Independent Spotlight is a continuing series on Stewart’s blog. The series revolves around independent artists and bands sending their music to Brett to review. No band is promised a positive review, and all music is reviewed honestly in an effort to better independent music.
Pinto and the Bean, a rising indie rock group from Chicago, describe their sound quite succinctly: a little band with a not so little sound. The group consists of Paul Taneja and Ivan Sosa, and they’re absolutely correct in their analysis. This duo’s sound is bombastically impressive and defies the established norms of two-piece acts. Their new six track EP, ‘Transit-Eons,’ is an eclectic collection of quality tracks that showcase immense potential.
‘Eagle Kid’ introduces the duo in a simplistic fashion. Both the instrumentation and lyrical content embrace a level of brevity, that is, until they explode out of your speakers at full force. When that happens, an eruption of distorted rock and roll captures your senses in the most unique way possible. Right off the bat, Pinto and the Bean exhibit serious chops.
An intriguing part of ‘Transit-Eons’ is its use of a myriad of influences. ‘Safari’ is a stark contrast to ‘Eagle Kid,’ embracing some African and folk acoustic vibes. My goodness, their harmonies are beautiful, accenting the soft acoustic nature of ‘Safari’ so well. Lyrically, the songs are as well written as they are performed. There are elements of singer songwriters and folkies in their blend, but said blend feels very original.
The acoustic pastures of ‘Safari’ are quickly departed for tight beats and electronic influence. The genre hopping on this record is incredible and ‘Gunshot’ feels like track right off of the cutting room floor of a New Order recording session. It’s also infectiously catchy and stole my heart from the opening notes. ‘Gunshot’ may stand as one of my favorite indie efforts of this year. (And that says quite a bit, coming from a guy inundated with hundreds of indie artists each year.)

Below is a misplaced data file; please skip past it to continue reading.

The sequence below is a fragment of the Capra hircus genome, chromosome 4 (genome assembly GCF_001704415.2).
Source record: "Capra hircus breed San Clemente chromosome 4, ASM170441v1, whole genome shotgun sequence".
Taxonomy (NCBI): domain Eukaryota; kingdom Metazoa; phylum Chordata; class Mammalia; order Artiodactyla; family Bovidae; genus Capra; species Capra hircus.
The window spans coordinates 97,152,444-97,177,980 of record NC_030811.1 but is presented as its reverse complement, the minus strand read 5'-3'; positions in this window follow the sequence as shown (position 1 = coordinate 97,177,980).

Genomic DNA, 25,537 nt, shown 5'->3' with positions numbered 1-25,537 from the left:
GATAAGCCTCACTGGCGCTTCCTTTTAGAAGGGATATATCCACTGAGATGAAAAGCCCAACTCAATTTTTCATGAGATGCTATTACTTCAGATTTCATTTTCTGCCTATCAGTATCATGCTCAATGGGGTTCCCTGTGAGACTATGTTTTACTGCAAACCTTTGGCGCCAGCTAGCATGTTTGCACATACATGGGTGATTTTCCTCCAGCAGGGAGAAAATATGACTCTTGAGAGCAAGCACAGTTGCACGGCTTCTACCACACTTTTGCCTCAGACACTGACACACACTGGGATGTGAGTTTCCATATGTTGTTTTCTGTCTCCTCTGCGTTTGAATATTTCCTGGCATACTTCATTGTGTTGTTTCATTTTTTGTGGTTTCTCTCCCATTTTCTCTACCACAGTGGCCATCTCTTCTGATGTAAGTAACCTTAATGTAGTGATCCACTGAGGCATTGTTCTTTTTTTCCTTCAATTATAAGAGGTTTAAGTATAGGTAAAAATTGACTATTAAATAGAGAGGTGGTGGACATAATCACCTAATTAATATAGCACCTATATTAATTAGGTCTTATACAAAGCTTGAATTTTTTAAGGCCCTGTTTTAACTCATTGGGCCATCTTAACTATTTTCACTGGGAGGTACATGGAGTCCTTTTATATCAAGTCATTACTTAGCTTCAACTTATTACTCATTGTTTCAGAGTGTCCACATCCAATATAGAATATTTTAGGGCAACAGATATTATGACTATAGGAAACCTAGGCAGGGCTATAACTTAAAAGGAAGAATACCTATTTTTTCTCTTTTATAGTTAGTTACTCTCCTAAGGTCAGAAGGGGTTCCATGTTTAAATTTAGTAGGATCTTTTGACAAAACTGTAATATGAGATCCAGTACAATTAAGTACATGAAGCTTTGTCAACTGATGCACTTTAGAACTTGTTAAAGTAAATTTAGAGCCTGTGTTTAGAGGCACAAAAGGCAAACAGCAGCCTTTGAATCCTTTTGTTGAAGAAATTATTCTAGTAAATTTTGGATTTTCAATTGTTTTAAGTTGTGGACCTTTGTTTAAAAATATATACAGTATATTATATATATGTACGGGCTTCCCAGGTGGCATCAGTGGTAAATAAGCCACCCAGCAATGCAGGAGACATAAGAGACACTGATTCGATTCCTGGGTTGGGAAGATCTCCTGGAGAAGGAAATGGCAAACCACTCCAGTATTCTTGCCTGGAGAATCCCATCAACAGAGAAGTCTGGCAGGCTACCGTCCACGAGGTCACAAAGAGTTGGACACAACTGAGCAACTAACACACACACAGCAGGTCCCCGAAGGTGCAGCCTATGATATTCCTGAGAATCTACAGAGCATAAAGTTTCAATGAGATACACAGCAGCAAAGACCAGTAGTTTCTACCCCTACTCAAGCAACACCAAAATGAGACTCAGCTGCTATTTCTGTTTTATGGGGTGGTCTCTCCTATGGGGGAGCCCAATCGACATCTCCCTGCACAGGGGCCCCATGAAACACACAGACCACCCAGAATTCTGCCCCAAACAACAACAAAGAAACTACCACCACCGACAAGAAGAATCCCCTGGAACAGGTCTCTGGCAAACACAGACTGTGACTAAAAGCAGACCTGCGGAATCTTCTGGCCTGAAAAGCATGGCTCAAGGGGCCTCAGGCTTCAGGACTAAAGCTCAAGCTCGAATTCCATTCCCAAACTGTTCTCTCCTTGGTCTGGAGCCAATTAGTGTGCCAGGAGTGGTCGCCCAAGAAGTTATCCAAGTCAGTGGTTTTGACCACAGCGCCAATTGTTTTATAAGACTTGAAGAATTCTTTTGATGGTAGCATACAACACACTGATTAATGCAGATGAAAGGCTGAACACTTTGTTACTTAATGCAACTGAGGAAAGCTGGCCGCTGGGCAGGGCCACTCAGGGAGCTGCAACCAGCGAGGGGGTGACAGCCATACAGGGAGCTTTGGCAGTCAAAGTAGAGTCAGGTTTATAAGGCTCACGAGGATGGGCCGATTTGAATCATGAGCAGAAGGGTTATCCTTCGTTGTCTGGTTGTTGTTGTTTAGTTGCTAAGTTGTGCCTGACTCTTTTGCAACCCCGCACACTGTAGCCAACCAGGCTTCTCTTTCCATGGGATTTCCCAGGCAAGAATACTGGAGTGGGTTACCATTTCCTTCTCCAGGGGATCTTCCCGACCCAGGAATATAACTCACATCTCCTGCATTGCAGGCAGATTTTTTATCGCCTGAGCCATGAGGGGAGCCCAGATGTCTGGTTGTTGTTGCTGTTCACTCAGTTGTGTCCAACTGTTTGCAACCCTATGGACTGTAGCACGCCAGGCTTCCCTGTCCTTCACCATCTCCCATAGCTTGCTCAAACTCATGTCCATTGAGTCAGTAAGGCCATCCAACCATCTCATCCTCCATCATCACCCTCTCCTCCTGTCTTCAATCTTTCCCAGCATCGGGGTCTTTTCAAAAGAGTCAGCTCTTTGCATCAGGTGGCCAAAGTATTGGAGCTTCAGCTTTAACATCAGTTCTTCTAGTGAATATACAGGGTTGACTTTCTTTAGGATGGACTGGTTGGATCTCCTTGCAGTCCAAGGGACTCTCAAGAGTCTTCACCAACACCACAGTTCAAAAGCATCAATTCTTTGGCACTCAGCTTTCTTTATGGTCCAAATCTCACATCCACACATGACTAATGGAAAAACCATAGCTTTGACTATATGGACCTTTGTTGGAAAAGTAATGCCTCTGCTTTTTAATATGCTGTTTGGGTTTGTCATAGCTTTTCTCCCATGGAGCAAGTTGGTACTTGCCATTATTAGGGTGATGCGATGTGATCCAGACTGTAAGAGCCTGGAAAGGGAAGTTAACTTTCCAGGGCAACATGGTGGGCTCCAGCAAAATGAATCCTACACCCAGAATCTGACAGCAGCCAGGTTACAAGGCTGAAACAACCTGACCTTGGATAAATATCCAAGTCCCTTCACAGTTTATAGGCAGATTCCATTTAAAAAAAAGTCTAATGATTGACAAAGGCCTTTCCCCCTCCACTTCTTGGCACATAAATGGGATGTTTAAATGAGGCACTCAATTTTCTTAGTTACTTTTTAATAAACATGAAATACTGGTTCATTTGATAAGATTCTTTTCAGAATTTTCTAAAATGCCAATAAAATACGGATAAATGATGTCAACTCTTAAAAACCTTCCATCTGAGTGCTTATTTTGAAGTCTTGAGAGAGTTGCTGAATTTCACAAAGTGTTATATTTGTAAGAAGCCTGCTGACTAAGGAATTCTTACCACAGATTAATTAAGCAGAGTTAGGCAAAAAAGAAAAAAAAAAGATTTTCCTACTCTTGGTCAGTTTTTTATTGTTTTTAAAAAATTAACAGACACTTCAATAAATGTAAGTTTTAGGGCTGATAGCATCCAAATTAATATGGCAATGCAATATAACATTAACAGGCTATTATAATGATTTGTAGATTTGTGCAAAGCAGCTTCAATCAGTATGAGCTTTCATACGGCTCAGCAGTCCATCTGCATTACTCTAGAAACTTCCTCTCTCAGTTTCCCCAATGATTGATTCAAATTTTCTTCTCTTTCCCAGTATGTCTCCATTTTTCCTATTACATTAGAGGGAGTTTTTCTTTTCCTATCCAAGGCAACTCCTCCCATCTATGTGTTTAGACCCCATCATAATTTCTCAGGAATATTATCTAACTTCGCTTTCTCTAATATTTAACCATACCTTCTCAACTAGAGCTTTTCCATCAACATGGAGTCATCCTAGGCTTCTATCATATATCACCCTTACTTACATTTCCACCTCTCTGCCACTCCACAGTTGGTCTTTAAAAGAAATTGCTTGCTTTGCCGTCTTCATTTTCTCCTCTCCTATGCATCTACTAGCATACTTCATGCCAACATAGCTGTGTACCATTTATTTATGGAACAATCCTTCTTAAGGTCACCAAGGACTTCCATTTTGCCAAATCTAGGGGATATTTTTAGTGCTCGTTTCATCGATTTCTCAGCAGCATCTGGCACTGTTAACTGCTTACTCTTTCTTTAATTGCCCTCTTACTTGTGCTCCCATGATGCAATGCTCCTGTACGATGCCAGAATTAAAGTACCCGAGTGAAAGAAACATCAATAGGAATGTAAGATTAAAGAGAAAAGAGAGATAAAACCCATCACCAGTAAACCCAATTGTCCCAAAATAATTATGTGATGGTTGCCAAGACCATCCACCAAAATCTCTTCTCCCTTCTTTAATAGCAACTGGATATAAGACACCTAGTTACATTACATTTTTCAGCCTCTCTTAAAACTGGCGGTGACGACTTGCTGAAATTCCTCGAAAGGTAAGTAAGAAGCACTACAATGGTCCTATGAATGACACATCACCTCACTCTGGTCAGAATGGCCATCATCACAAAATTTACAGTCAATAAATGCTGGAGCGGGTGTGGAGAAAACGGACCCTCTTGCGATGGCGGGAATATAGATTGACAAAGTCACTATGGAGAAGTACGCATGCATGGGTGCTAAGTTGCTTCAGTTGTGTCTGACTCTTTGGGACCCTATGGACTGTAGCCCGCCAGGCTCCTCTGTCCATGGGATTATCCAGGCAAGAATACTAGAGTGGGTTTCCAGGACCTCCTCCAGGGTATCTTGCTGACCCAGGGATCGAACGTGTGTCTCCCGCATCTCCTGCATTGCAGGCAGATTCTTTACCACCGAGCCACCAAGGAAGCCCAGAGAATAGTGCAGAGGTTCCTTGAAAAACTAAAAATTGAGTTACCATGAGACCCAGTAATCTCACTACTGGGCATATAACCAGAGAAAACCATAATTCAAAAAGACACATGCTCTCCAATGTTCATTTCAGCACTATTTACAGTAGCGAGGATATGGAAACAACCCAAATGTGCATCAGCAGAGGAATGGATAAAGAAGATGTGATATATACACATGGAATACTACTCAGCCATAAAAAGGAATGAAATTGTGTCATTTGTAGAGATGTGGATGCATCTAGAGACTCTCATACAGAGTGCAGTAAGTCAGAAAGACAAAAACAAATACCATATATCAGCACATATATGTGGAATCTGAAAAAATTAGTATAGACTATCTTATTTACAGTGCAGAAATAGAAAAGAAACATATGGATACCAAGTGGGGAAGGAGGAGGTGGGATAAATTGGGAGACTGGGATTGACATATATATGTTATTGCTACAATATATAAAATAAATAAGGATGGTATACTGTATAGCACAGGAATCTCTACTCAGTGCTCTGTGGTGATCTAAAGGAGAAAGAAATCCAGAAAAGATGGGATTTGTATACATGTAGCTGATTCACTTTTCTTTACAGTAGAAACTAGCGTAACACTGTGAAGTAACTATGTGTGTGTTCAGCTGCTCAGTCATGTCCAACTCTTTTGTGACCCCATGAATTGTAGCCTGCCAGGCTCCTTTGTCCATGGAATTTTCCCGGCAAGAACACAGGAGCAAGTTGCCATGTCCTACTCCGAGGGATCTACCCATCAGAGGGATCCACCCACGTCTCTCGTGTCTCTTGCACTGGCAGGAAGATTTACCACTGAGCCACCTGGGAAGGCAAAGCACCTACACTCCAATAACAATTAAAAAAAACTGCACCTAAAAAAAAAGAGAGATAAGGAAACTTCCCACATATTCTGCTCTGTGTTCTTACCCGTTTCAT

‘Better Off Alone’ feels like a compromise between the acoustic feel of ‘Safari’ and the electronic nature of ‘Gunshot.’ It’s a fulfilling fusion and again, their harmonies are beyond noteworthy. It’s also a deeply introspective, slightly dark track about loneliness: something Pinto and the Bean seem to be getting along well enough with.
‘Transit-Eons’ lights an experimentalist candle that remains bright all the way until the end of the experience. The sonic landscapes of ‘Teenage Love’ are reminiscent of Arcade Fire’s recent work - there’s a lot going on. Actually, I’d argue that ‘Teenage Love’ could be swapped with a track from the pinnacle Arcade Fire record, ‘The Suburbs,’ and feel perfectly at home. (That’s a high compliment: that album is tremendously good.)
The worldly vibes of ‘Safari’ return in some capacity for the finale, ‘Beyond The Sun.’ With that said, the final song feels like a culmination of a long journey, one that the listener experiences through Pinto and the Bean on ‘Transit-Eons.’ It’s an eloquent ending to an insanely strong effort.
This album is a must-listen for fans of independent music. It’s inventive, creative as hell, and rewarding to enjoy. I should note that I rarely ever give praise of this magnitude. I’m a harsh critic, and frequent readers of my website know that all too well. Pinto and the Bean, though, are deserving of every ounce of this praise.
Go get the album! Now!